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Washington Times
April 28, 2003


"Fabricated steel"

Thursday's letter from University of Maryland Professor Peter Morici, "Steel tariffs benefit economy," includes many of the usual inaccuracies that domestic steel producers have used to gain government protection from global competition.

Without offering any evidence, Mr. Morici, a paid consultant to U.S. steel producers, claims that the Consuming Industries Trade Action Coalition (CITAC) study on job losses in steel-consuming industries is "flawed." The study findings that 200,000 Americans were unemployed in 2002 as a result of steel price increases are "flawed" only in the minds of a few steel industry partisans, such as Mr. Morici and his employers.

Mr. Morici's claims that the study did not take into consideration "important factors" is baseless. No one, including domestic steel producers, has been able to find legitimate flaws in the economic modeling used in the CITAC study. The results of the study are solid and have withstood vicious attacks by those allied with domestic steel producers.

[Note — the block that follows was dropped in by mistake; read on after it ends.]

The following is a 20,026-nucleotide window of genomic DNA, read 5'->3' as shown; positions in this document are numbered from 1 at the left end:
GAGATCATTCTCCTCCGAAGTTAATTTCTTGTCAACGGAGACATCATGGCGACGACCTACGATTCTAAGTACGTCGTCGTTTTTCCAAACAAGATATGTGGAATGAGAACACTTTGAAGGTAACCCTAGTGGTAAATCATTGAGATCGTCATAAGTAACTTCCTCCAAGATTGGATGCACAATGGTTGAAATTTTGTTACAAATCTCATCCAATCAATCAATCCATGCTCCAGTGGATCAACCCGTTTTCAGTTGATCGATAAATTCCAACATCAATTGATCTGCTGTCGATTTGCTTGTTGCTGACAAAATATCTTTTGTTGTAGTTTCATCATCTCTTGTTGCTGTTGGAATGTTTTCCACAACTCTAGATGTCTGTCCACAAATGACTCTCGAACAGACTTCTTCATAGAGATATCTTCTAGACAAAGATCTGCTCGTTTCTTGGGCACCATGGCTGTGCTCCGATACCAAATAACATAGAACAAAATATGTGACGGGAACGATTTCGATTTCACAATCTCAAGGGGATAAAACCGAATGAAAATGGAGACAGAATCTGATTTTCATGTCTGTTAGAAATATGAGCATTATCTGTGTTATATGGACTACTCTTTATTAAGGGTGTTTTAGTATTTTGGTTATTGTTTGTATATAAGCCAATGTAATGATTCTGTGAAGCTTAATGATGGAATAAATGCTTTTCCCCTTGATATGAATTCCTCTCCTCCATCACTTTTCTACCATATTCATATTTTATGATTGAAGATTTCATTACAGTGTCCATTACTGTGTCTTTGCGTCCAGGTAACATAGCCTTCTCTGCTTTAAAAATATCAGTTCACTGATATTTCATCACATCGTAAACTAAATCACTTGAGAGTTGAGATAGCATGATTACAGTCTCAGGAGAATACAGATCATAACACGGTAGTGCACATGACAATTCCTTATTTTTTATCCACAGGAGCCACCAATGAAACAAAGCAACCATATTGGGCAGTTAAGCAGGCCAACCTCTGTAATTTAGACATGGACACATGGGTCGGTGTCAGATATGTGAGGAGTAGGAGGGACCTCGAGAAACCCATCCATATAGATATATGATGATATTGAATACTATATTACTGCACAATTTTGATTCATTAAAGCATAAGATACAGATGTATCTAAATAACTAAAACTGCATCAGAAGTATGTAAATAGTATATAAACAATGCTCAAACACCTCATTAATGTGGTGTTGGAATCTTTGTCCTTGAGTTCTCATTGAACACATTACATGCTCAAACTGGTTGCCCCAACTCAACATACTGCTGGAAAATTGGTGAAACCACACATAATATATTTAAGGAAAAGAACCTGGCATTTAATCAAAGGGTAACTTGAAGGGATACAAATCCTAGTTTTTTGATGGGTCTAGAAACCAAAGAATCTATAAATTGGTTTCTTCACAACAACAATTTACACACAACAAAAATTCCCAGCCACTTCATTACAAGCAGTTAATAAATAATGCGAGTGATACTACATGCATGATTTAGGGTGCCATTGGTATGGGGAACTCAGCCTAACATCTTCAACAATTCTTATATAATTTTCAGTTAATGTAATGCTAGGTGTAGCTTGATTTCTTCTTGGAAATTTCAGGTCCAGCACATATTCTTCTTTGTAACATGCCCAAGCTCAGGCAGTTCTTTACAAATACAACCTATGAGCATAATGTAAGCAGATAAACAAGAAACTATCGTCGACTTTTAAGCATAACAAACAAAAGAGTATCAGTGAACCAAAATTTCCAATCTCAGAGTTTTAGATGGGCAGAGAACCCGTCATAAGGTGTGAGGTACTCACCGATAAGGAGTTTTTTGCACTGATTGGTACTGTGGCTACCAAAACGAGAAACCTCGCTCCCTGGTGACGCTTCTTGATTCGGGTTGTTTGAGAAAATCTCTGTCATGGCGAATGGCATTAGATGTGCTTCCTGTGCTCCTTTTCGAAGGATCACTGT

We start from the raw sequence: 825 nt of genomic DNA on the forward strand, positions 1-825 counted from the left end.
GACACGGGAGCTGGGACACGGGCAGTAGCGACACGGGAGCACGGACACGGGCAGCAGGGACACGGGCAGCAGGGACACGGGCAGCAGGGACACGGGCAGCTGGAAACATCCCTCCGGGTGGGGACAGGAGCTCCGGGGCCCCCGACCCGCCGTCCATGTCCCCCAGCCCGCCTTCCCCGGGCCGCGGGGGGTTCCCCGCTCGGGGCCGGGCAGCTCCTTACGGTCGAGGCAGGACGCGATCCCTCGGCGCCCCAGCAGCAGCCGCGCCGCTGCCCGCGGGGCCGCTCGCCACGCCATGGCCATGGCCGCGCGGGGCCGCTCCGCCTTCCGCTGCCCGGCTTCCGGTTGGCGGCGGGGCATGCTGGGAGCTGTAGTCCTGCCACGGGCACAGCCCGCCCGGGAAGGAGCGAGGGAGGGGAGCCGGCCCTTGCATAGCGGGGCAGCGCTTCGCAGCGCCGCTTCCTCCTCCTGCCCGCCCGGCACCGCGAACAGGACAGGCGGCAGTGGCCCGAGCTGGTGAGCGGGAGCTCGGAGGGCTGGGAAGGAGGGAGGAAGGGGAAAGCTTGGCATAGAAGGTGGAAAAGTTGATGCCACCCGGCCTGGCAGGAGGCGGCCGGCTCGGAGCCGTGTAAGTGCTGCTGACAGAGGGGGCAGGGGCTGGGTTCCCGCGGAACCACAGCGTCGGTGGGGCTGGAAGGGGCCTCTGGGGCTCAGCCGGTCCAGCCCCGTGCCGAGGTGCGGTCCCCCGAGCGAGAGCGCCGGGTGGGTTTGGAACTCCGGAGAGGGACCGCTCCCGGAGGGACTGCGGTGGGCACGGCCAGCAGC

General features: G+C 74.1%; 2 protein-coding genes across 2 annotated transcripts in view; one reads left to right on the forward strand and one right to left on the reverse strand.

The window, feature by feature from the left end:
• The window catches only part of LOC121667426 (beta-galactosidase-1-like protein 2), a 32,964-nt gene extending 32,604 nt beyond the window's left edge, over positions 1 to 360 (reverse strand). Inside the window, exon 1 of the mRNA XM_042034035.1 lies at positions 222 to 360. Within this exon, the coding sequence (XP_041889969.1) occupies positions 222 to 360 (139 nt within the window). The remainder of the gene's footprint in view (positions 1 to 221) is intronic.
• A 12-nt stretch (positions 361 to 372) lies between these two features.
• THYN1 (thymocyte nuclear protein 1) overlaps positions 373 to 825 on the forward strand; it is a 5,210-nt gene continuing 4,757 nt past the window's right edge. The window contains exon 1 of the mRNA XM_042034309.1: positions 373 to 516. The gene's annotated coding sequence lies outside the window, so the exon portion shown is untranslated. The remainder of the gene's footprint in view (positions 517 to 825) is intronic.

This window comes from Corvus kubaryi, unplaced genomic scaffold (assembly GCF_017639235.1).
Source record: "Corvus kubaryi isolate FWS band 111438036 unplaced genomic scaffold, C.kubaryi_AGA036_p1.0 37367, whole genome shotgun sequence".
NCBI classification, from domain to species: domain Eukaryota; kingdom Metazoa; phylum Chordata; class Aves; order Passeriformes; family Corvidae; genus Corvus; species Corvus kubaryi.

Mr. Morici also has his facts wrong on global steel prices. U.S. steel consumers are paying more than in almost any other world market, in large part as a result of the tariffs. What matters to steel consumers is what they are paying for steel compared to their global competitors. U.S. steel consumers are losing business to offshore competitors at an alarming rate.

Protection of the domestic steel industry has been tried nine times in the last 30 years, and it hasn't worked. After all this protection, the steel industry will lose much of its customer base because steel consumers in the United States will either move offshore or close their doors.

Lewis Leibowitz
Consuming Industries Trade Action
Coalition Steel Task Force
Washington, D.C.



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